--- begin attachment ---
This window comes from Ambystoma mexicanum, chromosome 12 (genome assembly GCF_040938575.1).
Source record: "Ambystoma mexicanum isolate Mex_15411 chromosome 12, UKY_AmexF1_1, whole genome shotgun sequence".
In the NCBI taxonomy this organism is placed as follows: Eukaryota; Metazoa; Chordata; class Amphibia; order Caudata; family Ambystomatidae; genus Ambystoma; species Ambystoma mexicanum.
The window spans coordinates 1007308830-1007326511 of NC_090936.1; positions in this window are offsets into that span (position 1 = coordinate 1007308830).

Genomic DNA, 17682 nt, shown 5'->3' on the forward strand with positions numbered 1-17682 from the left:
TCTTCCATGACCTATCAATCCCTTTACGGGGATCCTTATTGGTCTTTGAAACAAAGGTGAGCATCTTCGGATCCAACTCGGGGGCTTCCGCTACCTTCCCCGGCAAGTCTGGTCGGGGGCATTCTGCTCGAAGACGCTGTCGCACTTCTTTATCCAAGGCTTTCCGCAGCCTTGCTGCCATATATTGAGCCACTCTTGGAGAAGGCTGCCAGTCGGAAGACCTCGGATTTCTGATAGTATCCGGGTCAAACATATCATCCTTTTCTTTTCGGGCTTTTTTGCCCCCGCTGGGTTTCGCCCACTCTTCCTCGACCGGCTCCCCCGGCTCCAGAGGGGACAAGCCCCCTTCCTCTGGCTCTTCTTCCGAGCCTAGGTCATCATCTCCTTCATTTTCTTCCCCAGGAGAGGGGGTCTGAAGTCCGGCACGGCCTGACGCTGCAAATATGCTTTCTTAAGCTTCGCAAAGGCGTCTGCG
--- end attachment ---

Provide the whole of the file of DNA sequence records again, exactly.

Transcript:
This window comes from Ambystoma mexicanum, chromosome 12 (genome assembly GCF_040938575.1).
Source record: "Ambystoma mexicanum isolate Mex_15411 chromosome 12, UKY_AmexF1_1, whole genome shotgun sequence".
In the NCBI taxonomy this organism is placed as follows: Eukaryota; Metazoa; Chordata; class Amphibia; order Caudata; family Ambystomatidae; genus Ambystoma; species Ambystoma mexicanum.
The window spans coordinates 1007308830-1007326511 of NC_090936.1; positions in this window are offsets into that span (position 1 = coordinate 1007308830).

Genomic DNA, 17682 nt, shown 5'->3' on the forward strand with positions numbered 1-17682 from the left:
TCTTCCATGACCTATCAATCCCTTTACGGGGATCCTTATTGGTCTTTGAAACAAAGGTGAGCATCTTCGGATCCAACTCGGGGGCTTCCGCTACCTTCCCCGGCAAGTCTGGTCGGGGGCATTCTGCTCGAAGACGCTGTCGCACTTCTTTATCCAAGGCTTTCCGCAGCCTTGCTGCCATATATTGAGCCACTCTTGGAGAAGGCTGCCAGTCGGAAGACCTCGGATTTCTGATAGTATCCGGGTCAAACATATCATCCTTTTCTTTTCGGGCTTTTTTGCCCCCGCTGGGTTTCGCCCACTCTTCCTCGACCGGCTCCCCCGGCTCCAGAGGGGACAAGCCCCCTTCCTCTGGCTCTTCTTCCGAGCCTAGGTCATCATCTCCTTCATTTTCTTCCCCAGGAGAGGGGGTCTGAAGTCCGGCACGGCCTGACGCTGCAAATATGCTTTCTTAAGCTTCGCAAAGGCGTCTGCG